Don’t be duped by dupes
When you order clothes, office supplies, or home décor online, and they aren’t the product promised, worst case scenario, you lose out on some money and get a funny story out of it. But if you order your pet’s medications online and get the wrong product, you’re risking more than a few bucks.
That’s why it’s important to use only reputable, secure sources when ordering medications, whether for your pets or for you. While there are many safe sites to order medication, such as our online pharmacy, unfortunately, there are also plenty of counterfeit medications online.
Counterfeit medications for pets (and people) are a big business. Overseas manufacturers create their own version of a popular medication and box it in packaging almost identical to the real, or they put a real label on a cheap, fake product. Then they sell it in bulk at a very low cost to U.S. outlets, including online stores.
Counterfeit products pose a huge risk
The biggest risks of giving your pet counterfeit products include:
- The medication could be the wrong compound. This is obvious: you have no way of knowing on sight whether the pill in the box of Frontline is really a flea preventive, or if it’s a totally different medication.
- The medication could be similar, but different, to the real product. The product inside might do what it’s supposed to, but it might be made with different ingredients than the box promises. This poses an allergy risk.
- The medication could be the wrong dose. Example: if you give your Great Dane a flea and tick prevention pill that’s the dosage for a Yorkshire terrier, you leave your Dane susceptible to flea allergies, Lyme disease, heartworms, and more.
Pet medicine dupes aren’t illegal to buy – but they’re illegal to sell
As a consumer, you face no penalty for purchasing counterfeit products. However, you are buying from an illegal source.
In 2009, John Buerman, who ran an online business called CatsMart Plus, was charged with trafficking counterfeit goods and knowingly using a counterfeit mark, as well as with distributing and selling a misbranded pesticide.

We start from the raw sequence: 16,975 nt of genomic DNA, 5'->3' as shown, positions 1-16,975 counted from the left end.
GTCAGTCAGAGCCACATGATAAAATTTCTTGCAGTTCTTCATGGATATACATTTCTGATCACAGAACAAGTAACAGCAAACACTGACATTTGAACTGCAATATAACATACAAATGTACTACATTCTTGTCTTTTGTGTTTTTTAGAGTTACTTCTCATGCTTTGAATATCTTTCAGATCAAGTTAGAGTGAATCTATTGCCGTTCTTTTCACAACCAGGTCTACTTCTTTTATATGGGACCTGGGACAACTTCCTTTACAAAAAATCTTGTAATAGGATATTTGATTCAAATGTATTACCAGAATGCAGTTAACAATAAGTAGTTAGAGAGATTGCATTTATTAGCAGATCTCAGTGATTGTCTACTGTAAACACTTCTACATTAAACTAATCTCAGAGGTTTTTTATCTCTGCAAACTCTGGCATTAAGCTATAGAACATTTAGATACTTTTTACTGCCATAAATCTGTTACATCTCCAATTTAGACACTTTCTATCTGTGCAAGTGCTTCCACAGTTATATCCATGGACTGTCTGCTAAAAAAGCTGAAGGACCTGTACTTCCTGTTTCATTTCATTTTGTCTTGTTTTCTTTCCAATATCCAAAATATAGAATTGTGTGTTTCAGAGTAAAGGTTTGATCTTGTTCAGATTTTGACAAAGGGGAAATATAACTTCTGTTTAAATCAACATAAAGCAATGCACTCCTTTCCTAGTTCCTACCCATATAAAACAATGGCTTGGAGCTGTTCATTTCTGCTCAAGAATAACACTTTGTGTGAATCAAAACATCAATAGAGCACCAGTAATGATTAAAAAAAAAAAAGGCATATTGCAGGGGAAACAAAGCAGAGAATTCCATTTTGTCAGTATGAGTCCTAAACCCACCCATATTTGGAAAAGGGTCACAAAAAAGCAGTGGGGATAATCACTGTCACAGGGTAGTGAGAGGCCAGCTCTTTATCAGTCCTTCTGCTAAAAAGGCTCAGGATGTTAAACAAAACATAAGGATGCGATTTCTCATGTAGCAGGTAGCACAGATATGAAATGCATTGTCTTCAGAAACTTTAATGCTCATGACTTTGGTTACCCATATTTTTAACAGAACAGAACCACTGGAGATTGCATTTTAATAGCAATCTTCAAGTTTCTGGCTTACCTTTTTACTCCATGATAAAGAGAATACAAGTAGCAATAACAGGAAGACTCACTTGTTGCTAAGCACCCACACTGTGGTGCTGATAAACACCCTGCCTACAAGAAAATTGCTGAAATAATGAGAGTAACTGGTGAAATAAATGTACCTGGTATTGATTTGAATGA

Buerman was investigated after a woman purchased a product from his store and gave it to her cat, only to have her cat fall ill. Buerman received two years in federal prison, plus 3 years’ probation.
Similarly, in 2017, California businessmen Michael Chihwen Weng and Paul S. Rodriguez Jr. pled guilty to trafficking in counterfeit labels and packaging. The men intentionally trafficked counterfeit labels and packaging by manufacturing, then shipping to Houston, counterfeit and trademarked Frontline, Frontline Plus, and Merial veterinary products. He also trafficked counterfeit Rimadyl labels, a veterinary product from health company Zoetis. The men faced up to 10 years in prison, plus up to $2 million in fines.
How to tell the difference between real and fake products
Different false products have different characteristics that distinguish them from real products. There are a few common signs of a dupe, including:
- Discrepancies between what the product should weight compared to its actual weight
- Lack of English instructions
- Products not packaged in child-resistant packaging
- Stickers on box to hide foreign labeling
- EPA registration number missing
- Product size is not appropriate for the animal weight listed on front of package (e.g., a large pill for a small dog)
However, many illicit products look very similar to the real thing, making it very hard to recognize it on sight. This is why you should strictly use products purchased from a reputable source, such as our in-house or online pharmacy. When products are purchased through us, they are guaranteed by the manufacturer.
What should you do if you’ve used a counterfeit product?
If you have used a product that did not come from a trustworthy source, tell us the next time you bring your pet in for a visit. It’s possible your pet is perfectly healthy, but we want to make sure there are no underlying issues. You also can bring the products in so we can properly dispose of the product, or contact your local government to learn the protocol for disposing of medications.
If your pet has a reaction to a medication purchased from an unknown source, bring them to us or the nearest emergency veterinary hospital immediately. Bring the product, if possible, so we can determine exactly what your pet has ingested.